To forgive or not to forgive

The servant in the parable (Matthew 18:21-35) begged for forgiveness and his master forgave his large debt. However, when a fellow servant begged for forgiveness for a much smaller debt, he was ruthless and he had the fellow servant thrown in prison until the debt was repaid. The master called him a wicked servant because despite being granted a huge favor, he showed no pity towards others. As a result, he was handed over to torturers until he paid back his own debt. 

What causes unforgiveness? The parable does not tell us why the servant refused to forgive the smaller debt of a fellow servant, but some causes of unforgiveness could be pride, arrogance and narcissism. Some people may think: I deserve to be forgiven, or I was lucky to be forgiven; but I don’t have to forgive others. Another reason why people are reluctant to forgive is fear: some people fear that once they forgive, they will be hurt all over again, or that they will again be taken advantage of. But really, we can still forgive, while at the same time, put safeguards to prevent being taken advantage of.   

What can we do if we find ourselves in those situations? Perhaps we can examine the effects of unforgiveness and assess whether it is worth living with unforgiveness:

  1. Unforgiveness destroys family relationships – husbands, wives, children and parents won’t forgive each other. Unforgiveness breeds resentment and bitterness; is that kind of family life worth living?   
  2. Unforgiveness can become a huge burden to carry. This burden comes in the form of negative thoughts and emotions that linger in our minds and hearts. When this happens, it becomes harder for us to focus on things that we need to do; e.g., our work, our plans, our well-being and happiness.    
  3. Unforgiveness can eat us up inside like a cancer. It grows inside of us, deepening our feelings of resentment and bitterness.
  4. Some people think that their refusal to forgive makes the other person feel guilty – like a way to get even. But in reality, it’s the unforgiving person that suffers the most!

Here are two pieces of advice from the bible:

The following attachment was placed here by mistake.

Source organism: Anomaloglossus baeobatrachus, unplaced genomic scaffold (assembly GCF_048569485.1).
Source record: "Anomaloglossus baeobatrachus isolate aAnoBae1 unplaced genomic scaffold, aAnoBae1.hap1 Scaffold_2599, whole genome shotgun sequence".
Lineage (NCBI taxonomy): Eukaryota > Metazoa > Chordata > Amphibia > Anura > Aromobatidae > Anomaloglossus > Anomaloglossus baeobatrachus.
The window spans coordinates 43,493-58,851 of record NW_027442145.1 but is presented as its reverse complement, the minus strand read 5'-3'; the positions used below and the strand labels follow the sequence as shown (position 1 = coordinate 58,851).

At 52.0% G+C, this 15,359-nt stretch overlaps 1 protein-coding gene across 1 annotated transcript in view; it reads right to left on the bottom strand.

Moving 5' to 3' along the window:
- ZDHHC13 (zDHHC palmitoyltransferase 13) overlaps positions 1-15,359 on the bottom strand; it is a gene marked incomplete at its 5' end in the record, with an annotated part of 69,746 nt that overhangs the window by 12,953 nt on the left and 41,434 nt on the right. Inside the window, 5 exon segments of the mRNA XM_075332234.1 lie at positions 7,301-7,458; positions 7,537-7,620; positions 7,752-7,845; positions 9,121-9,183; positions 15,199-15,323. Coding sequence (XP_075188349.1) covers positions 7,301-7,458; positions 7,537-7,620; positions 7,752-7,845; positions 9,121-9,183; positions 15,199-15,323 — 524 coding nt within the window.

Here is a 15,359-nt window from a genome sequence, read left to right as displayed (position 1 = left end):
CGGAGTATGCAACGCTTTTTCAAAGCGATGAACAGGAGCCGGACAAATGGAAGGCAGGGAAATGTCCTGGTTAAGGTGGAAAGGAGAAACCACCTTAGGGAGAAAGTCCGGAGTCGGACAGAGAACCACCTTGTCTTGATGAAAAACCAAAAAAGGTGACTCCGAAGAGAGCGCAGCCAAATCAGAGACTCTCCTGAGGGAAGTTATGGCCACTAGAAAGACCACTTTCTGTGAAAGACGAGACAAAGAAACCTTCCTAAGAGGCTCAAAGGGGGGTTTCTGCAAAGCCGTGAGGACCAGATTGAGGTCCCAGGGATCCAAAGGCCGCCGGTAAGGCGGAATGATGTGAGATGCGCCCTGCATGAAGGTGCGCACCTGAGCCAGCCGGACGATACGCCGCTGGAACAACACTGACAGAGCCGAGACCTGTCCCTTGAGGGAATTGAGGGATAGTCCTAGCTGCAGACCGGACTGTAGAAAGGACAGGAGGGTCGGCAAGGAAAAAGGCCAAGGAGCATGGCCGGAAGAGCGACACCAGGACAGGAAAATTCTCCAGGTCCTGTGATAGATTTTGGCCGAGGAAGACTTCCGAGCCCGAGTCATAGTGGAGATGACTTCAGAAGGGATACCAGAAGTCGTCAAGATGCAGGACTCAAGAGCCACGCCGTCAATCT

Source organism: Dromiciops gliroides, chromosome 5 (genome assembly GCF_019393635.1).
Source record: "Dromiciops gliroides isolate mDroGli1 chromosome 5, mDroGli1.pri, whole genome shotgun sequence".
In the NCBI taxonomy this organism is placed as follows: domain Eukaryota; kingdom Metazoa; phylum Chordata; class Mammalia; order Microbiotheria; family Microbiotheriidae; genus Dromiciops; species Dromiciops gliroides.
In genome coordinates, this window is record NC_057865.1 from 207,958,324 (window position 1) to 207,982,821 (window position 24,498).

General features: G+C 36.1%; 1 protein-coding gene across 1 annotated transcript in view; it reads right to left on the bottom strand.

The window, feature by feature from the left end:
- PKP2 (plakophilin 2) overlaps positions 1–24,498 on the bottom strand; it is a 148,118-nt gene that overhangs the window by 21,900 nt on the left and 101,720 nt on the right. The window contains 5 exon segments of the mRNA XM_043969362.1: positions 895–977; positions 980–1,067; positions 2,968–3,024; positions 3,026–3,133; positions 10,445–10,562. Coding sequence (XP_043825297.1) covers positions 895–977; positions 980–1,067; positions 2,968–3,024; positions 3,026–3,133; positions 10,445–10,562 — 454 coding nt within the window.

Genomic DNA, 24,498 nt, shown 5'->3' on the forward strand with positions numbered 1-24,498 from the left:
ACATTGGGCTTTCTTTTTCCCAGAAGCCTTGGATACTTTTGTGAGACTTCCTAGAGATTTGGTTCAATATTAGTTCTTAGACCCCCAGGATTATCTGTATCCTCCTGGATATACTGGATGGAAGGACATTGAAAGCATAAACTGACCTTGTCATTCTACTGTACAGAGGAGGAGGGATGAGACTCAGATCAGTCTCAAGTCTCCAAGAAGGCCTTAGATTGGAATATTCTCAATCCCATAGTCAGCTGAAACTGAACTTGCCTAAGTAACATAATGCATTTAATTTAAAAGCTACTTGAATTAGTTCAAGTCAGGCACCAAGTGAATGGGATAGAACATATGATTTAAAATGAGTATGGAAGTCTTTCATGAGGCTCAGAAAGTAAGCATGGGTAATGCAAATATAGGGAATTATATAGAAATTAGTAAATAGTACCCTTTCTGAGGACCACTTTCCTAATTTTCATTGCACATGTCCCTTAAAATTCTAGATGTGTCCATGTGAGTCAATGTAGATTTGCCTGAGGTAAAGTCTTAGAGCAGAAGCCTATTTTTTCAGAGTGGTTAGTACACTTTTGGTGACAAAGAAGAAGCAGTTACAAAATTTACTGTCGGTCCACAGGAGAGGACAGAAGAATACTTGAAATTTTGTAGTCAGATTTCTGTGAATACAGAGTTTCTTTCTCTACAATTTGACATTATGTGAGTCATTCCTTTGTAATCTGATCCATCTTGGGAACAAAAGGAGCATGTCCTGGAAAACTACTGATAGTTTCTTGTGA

1. From the Old Testament in the Book of Sirach: Forgive your neighbor’s injustice; then when you pray, your own sins will be forgiven. Could anyone nourish anger against another and expect healing from the LORD? Could anyone refuse mercy to another like himself, can he seek pardon for his own sins? If one who is but flesh cherishes wrath, who will forgive his sins? Remember your last days, set enmity aside; remember death and decay, and cease from sin! Think of the commandments, hate not your neighbor; remember the Most High’s covenant, and overlook faults. (Sir 28:2-7)
  2. From the New Testament in the Letter of St. Paul to the Romans: Do not repay anyone evil for evil; be concerned for what is noble in the sight of all. If possible, on your part, live at peace with all. Beloved, do not look for revenge but leave room for the wrath; for it is written, “Vengeance is mine, I will repay, says the Lord.” Rather, “if your enemy is hungry, feed him; if he is thirsty, give him something to drink; for by so doing you will heap burning coals upon his head.” Do not be conquered by evil but conquer evil with good. (Romans 12:17-21)

So, what does it mean to forgive someone? First of all, it does not mean forgetting the offense as if nothing happened. After all, how can one forgive something that one cannot remember? True forgiveness is when one can continue to forgive even while one is constantly reminded of the hurt. From a biblical perspective, forgiveness means two things: It means not taking revenge, and it means helping your enemy when he is truly in need of your help.

One common question on forgiveness is: Should I wait for an apology in order to forgive someone? The problem with waiting for an apology is that it may never come, and all that time we are living with ill feelings.

Our church GARAGE SALE will be on Saturday, October 7 from 8:00 AM to 2:00 PM. Please check if you have clothes, household and gift items in good condition to donate. Thank you for your support!

Our potluck lunch for the month of September will be on Sunday the 17th. The theme is “Chinese Mid-Autumn Festival”!

Attention parents and youth! We will hold a Youth Retreat on November 4 from 10:00am to 2:00pm in our church. Participant ages are middle school and high school. A certified youth minister will be leading the retreat. We will also have a fun event offsite after the retreat. Please register with Ms. Long Che.

GRACE Scholars, Inc. has funds available for the upcoming school year to provide scholarships to students who wish to enroll in our Catholic schools in the Archdiocese of Atlanta. These funds are intended only for families in financial need in order to give their children an opportunity to have a Catholic school education. If you are interested, please contact Fr. Bill for guidance and assistance.

Prayer List: Andrew Chen, Chen Jianxin, Alexis Lam, Stephen Lam, Liang Chenjing, Pan Bohao, Long Guorui, Rosa Wang and Xu Taicheng.